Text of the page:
Darchinyan defends his crown

By Tom Donelson, BASN Staff Reporter
Updated: December 13, 2009

IOWA CITY (BASN) — Friday night, Tomas Rojas began his fight by jabbing and moving against the smaller Vic Darchinyan as he kept him at bay.

Down the stretch, Darchinyan penetrated Rojas and even nailed him with a solid left, but he countered effectively to score against the lunging Darchinyan.

Rojas began the second round as he did the first round moving and jabbing. Darchinyan return to being the Darchinyan of old, forsaking his jab and just throwing his left.

Rojas’ reach seemed to bother Darchinyan for the first minute, but he trapped Rojas on the rope.

The Australian champ nailed Rojas with a overhand left before missing a couple of wild punch.

Rojas invited Darchinyan and he slipped under Rojas’ reach and stopped the taller Mexican with a solid left to the chin. Darchinyan’s power proved to be the great equalizer as he lost the round and half before his powerful left stopped Rojas.

His power was still present but he reverted to his old style of search and destroy while forgetting his jab.

Later, Timothy Bradley defended his title against another undefeated fighter, Lamont Peterson.

For the first two minutes, both men exchanged punches but little connection but with one minute left, Bradley buckled Peterson with a solid right and repeated that feat 10 seconds later.

He survived, but Bradley won the round. He proved adept at avoiding Peterson’s jab and found a home for his right hand as he once again nailed Peterson with a right in the middle of the round in the second stanza.

Bradley jumped on his opponent and continued his assault as Peterson looked befuddled and hurt as he retreated.

Bradley pursued Peterson from corner to corner, but he found a way to survive into third round.

Bradley started the third round with left hook to the body and followed with combinations of the punches and a monster right sent Peterson down. He got off the canvas but he looked wobbled.

Over the last minute, Peterson changed strategy and went inside to avoid the looping rights that consistently hurt him.

His body work kept him in the fight and he even hurt Bradley with left hooks to the body.

Rounds four and five turned into trench warfare as both fighters went toe to toe on the inside.

It became a fight of will as both fighters threw punches after punches as they ripped punches to each other bodies.

Peterson threw his most effective punch, a right hand with 35 seconds left in the fourth round that caught Bradley as he retreated to the corner. In the sixth round, Bradley used movement against the charging Peterson as he pivoted and punched accurately while avoiding many of his punches.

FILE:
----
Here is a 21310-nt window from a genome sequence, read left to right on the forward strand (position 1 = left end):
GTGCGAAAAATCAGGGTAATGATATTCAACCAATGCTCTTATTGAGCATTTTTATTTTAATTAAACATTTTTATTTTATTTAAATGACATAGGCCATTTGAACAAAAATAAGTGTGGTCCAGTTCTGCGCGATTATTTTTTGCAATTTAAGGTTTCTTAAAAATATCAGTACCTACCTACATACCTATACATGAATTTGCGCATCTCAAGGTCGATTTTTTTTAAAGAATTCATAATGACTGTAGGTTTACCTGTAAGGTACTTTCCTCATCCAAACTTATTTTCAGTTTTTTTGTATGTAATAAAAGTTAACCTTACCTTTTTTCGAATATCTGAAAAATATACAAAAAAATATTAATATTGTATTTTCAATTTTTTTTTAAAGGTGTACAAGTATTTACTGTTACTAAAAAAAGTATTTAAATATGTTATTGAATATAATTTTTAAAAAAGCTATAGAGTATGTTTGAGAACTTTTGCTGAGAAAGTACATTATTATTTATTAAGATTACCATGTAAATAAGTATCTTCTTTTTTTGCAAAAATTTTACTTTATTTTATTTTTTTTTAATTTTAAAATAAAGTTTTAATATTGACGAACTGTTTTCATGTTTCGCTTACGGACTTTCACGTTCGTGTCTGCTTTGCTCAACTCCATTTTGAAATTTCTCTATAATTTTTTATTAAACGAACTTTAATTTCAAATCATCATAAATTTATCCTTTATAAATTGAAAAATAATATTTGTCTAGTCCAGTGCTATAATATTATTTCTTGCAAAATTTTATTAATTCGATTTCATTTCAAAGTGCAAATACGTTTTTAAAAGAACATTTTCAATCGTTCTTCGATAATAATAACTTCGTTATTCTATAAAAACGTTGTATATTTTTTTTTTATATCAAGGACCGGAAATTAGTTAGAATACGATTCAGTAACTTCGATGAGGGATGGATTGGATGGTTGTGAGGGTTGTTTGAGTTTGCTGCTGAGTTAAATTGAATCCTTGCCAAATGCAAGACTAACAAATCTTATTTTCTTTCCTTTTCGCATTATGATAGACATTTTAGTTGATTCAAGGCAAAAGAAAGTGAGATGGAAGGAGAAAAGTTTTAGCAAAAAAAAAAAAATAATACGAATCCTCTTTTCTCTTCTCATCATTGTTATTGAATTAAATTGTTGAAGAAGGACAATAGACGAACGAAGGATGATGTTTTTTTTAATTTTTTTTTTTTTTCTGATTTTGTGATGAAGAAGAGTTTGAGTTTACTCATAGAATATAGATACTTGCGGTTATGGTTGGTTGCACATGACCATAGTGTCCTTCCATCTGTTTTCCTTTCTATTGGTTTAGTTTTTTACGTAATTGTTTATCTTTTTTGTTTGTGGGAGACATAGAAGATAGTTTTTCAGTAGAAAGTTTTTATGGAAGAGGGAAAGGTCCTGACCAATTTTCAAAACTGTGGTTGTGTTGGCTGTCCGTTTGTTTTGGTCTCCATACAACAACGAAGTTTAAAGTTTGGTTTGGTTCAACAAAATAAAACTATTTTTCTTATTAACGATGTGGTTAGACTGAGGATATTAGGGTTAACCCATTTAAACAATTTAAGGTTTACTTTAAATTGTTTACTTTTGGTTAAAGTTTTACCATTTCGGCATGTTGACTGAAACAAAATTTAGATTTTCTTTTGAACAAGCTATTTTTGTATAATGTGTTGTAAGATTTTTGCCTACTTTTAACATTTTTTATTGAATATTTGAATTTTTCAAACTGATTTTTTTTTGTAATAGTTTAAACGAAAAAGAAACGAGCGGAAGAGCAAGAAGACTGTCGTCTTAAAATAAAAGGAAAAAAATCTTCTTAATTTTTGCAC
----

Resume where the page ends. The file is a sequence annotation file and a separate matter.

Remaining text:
Bradley proved to a better technical fighter and while conventional wisdom stated that Peterson should fight from outside, but Bradley proved the better fighter on the outside.

In the eighth round, Bradley finally forced Peterson to move backward as he shot a right hand over a lazy left.

He followed Bradley around throughout the eighth round and he failed to cut off the ring effectively.

This made Peterson vulnerable to Bradley’s counter punches and his punch output declined in the seventh and eighth round.

Bradley’s corner told their fighter between eighth and ninth round that his opponent would be there for the final bell.

This was their way of telling Bradley, “Don’t get cocky.” Just as Peterson changed his tactic in round four, Bradley changed his tactics as he decided to use all of the ring and box.

His movement trumped Peterson’s body attack and blunted whatever momentum Peterson had. He did finally nail Bradley with a solid hook in the 10th, but it had little effect.

In the 11th round, Peterson continued to move forward but fatigue rear its ugly head as histechnique looked sloppy.

While Peterson found a way to unleash a couple of left hooks to Bradley, he ended the round with two solid rights that sent sweat flying.

Peterson’s corner told their charge, “Leave nothing in the ring” and Peterson chased Bradley but he countered effectively as he did often in the fight and as the round ended, Peterson uncorked several wild left hooks that missed their mark.

He found himself the receipt of Bradley’s right in the last ten seconds.

Peterson showed heart but he fought one of the best junior Welterweights and Bradley showed improvement even from his last fight.

He showed that he was prepared against a tough opponent and that he could take his game to another level.

Both Peterson and Bradley showed adaptability as both fighters had to change tactics since their original game plan didn’t work.

Peterson moved to the inside after discovering that he couldn’t beat Bradley on the outside.

He figured out after the fourth round, if he stayed inside; he risked his title.

When Bradley fought on the outside, he forced Peterson to chase him and it opened Peterson up to counter punches.

This allowed an easy decision for Bradley.

He was quicker than Peterson and that proved to be the decisive factor in the fight.